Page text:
Educational toymaker VTech says data on 6.4 million kids hacked

Data on 6.4 million children worldwide has been compromised after a hack on educational toymaker VTech, the Hong Kong-based company has admitted.

VTech initially disclosed the digital attack on Friday, saying hackers accessed the data of nearly 5 million adult users, but failed to disclose that any of the children user’s profiles had been accessed.

 

VTech Kidizoom VideoCam

VTech Kidizoom VideoCam

 

In a statement released today, it was disclosed the number of children users affected by the breach exceeded the number of adult users, with the data of on some 6.4 children being accessed.

The company’s statement said that the children’s profiles included only name, gender and birth date but news organisations are reporting that the hacker has released select photos , audio recordings and text chats linked to their accounts.

Stolen data on their parents included name, mailing address, email address, secret question and answer for password retrieval, IP address, mailing address, download history and encrypted password.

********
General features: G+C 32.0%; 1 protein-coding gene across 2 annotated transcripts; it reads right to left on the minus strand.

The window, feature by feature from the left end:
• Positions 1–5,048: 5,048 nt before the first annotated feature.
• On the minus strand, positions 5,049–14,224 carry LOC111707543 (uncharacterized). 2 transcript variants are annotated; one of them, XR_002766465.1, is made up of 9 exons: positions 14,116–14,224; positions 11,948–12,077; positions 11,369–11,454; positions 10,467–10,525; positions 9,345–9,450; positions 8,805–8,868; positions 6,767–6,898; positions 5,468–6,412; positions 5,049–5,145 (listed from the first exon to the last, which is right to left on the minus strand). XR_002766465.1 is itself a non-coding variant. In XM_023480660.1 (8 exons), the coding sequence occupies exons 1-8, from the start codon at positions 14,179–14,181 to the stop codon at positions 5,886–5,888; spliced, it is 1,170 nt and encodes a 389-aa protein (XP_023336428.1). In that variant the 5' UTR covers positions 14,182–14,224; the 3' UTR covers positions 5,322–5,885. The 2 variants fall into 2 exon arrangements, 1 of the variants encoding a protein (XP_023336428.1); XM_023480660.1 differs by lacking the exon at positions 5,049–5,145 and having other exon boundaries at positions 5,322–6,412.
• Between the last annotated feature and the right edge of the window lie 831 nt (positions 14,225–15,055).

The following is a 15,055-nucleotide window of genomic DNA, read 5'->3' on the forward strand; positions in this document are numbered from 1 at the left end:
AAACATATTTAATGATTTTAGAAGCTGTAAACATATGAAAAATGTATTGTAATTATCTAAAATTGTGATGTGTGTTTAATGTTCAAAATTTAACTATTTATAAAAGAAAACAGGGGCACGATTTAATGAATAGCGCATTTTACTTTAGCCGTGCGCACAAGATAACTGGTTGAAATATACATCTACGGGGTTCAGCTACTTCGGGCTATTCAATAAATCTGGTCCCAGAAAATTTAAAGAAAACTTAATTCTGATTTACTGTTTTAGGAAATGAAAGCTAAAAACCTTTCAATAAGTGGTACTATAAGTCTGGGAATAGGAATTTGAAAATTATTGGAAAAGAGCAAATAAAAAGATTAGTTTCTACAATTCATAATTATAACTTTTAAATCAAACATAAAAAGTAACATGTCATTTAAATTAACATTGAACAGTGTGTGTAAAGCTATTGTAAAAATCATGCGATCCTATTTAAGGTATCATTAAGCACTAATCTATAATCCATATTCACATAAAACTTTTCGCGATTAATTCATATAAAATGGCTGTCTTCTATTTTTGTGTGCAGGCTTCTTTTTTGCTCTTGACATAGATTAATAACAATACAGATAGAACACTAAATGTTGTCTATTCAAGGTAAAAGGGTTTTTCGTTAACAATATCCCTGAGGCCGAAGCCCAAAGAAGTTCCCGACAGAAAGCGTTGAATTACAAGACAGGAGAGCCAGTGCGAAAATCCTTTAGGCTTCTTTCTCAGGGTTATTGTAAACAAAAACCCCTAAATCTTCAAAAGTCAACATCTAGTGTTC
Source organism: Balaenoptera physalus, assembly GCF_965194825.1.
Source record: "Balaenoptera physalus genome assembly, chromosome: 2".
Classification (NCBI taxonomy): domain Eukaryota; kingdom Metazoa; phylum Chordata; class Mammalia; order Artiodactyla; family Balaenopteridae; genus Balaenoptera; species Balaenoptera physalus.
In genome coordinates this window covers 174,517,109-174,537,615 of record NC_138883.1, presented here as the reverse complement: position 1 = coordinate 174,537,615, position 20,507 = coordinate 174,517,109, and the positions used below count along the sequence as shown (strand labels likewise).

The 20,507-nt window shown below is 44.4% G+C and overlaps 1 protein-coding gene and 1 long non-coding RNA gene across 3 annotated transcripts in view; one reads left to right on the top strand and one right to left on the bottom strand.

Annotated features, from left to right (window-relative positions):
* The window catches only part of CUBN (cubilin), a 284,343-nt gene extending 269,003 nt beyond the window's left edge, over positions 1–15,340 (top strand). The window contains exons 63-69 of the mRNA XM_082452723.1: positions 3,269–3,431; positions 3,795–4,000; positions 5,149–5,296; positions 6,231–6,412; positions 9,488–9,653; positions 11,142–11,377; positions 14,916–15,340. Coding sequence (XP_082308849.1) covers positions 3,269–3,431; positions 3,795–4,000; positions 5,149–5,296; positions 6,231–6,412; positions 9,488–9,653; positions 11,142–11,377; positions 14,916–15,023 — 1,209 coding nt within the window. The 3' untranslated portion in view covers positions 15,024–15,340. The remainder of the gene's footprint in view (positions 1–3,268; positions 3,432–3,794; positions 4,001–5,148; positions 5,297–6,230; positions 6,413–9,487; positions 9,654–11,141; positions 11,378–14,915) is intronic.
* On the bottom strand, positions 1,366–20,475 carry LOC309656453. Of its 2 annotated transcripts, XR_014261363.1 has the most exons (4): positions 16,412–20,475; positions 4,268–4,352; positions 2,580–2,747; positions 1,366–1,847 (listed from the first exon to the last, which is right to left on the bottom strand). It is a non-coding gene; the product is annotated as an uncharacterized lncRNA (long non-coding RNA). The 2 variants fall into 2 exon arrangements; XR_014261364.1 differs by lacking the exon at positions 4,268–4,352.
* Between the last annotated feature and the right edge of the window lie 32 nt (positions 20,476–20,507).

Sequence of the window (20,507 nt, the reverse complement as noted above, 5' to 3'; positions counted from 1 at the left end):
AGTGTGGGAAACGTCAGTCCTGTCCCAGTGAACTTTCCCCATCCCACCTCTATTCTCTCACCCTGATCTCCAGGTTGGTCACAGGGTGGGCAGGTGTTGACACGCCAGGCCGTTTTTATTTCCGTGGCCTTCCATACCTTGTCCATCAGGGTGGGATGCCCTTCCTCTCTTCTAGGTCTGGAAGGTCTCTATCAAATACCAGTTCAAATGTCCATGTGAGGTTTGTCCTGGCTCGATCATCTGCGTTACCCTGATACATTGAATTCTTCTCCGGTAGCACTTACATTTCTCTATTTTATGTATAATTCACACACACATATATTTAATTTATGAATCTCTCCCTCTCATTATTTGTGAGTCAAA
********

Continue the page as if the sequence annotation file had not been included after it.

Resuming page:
“I’ve never seen a hack that affected children as much as this one,” said Chris Wysopal, co-founder of cyber security firm Veracode.

“This is sort of the Ashley Madison for children. People unwittingly trusting their personal information in a company that wasn’t equipped to handle it.”

Australian digital security expert Troy Hunt, who helped tech website Motherboard verify the leak, said companies still aren’t getting the message when it comes to securing customer data.

“Taking security seriously is something you need to do before a data breach, not something you say afterwards to placate people,” Mr Hunt wrote on his blog.

The hacker, reportedly speaking with Motherboard, said he had no plans to use the data.

“Frankly, it makes me sick that I was able to get all this stuff,” the hacker said.

Australian consumer advocacy group Choice have taken this event, that has effected some 18,000 Australians, to remind people to consider their online security.

“The breach is a timely reminder to change your passwords on a regular basis and check to see what data security measures you have in place in your home.”

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